Video of the rarely seen anglerfish — or black seadevil — was captured for the first time ever by a research team on a dive about 1,900 feet below Monterey Bay off the coast of California this week, Fox News reported.
The glowing “pole” protruding from the black seadevil’s head is used to attract prey, Bruce Robinson, senior scientist at Monterey Bay Aquarium Research Institute, told the San Jose Mercury News Friday.
But if you’re ever (gulp) lucky enough to meet a black seadevil face to face some day, don’t get too alarmed about landing a spot on the menu — it’s only about 3.5 inches long.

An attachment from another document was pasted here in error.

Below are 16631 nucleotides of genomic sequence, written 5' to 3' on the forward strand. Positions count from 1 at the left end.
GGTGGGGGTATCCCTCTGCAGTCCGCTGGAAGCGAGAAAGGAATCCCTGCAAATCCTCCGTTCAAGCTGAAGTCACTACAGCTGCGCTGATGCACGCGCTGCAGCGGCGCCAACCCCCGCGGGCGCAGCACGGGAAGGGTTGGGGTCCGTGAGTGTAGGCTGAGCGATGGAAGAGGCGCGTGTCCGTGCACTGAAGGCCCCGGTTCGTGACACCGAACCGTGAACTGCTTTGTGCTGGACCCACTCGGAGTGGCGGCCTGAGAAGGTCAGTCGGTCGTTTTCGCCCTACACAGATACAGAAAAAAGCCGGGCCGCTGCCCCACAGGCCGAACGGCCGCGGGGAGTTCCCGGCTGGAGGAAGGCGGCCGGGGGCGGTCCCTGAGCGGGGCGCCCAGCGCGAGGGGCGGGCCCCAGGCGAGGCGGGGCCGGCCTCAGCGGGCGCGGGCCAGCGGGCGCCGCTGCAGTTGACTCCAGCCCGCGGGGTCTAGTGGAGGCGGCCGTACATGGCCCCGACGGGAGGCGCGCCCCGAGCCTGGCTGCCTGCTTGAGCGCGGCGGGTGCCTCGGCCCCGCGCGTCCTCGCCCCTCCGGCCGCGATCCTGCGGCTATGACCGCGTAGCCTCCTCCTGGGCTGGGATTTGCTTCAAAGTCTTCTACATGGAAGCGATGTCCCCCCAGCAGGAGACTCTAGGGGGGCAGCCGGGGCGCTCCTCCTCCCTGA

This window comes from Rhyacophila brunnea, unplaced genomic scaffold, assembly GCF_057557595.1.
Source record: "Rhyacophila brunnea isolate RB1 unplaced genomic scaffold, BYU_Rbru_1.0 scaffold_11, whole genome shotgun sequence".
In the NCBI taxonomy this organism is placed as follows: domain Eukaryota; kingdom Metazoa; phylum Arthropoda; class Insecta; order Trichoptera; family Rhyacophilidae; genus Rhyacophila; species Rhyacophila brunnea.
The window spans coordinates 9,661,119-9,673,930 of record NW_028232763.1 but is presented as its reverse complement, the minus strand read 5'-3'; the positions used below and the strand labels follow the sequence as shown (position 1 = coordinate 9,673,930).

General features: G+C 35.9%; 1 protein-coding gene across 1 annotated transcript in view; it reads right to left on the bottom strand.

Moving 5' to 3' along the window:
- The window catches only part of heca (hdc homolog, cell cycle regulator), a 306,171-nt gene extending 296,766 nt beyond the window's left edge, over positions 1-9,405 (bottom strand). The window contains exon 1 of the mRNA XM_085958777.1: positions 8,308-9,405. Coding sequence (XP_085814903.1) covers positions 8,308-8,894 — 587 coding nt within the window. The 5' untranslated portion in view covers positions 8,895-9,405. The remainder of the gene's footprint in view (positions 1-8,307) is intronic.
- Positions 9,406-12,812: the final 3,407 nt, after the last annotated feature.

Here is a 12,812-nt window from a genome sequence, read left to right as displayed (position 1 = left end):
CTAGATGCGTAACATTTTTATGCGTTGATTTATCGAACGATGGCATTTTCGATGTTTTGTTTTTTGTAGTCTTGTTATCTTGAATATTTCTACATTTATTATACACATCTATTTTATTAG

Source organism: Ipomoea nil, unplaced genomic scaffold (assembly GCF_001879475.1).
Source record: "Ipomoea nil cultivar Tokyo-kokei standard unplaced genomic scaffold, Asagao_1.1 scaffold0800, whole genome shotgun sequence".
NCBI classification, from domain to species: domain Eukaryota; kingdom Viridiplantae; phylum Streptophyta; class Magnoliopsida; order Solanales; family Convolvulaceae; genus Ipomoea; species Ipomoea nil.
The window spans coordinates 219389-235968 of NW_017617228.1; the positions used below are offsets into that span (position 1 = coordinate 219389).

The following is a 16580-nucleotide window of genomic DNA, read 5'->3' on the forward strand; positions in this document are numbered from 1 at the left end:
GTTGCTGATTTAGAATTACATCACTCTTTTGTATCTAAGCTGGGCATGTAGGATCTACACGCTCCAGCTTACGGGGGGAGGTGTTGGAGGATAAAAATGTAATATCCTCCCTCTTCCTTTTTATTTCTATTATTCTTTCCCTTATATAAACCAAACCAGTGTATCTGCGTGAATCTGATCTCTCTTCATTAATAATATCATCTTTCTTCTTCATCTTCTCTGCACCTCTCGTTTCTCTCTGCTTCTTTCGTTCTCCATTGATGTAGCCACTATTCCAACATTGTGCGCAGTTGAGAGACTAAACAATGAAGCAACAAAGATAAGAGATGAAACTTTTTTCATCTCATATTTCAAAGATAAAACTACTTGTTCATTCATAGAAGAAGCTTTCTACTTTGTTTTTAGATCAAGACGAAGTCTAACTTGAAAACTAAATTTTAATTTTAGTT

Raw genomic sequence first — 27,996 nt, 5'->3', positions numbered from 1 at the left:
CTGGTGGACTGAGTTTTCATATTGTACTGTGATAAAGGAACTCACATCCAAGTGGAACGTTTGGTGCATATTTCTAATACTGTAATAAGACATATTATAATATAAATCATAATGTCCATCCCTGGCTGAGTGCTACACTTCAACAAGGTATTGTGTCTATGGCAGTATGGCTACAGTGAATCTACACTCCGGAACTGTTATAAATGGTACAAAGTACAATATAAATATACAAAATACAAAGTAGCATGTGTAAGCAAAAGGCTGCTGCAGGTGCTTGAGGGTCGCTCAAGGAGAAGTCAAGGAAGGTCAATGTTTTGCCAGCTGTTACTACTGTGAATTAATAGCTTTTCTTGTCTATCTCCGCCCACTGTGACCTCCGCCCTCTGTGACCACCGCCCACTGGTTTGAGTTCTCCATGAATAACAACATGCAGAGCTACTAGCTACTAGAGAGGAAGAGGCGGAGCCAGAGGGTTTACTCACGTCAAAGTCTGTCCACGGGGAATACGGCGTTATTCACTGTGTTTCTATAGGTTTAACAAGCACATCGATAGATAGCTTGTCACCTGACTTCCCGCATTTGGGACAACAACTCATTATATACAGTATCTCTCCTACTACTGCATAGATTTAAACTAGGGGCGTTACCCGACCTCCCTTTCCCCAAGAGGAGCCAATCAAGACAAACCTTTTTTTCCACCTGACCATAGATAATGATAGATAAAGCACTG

More from Fox News:
Little is known about the fish. Male black seadevils have a much shorter life span than females and are much tinier in comparison. Their sole purpose is to attach themself to a female, living as a parasite.
“If they don’t find a female, they drown,” University of Washington professor and deep-sea anglerfish expert Ted Pietsche told the Mercury News. “They’re not even properly equipped to eat.”
Robinson added to the Mercury News that the fish was captured for study, but no one is sure how long it will survive.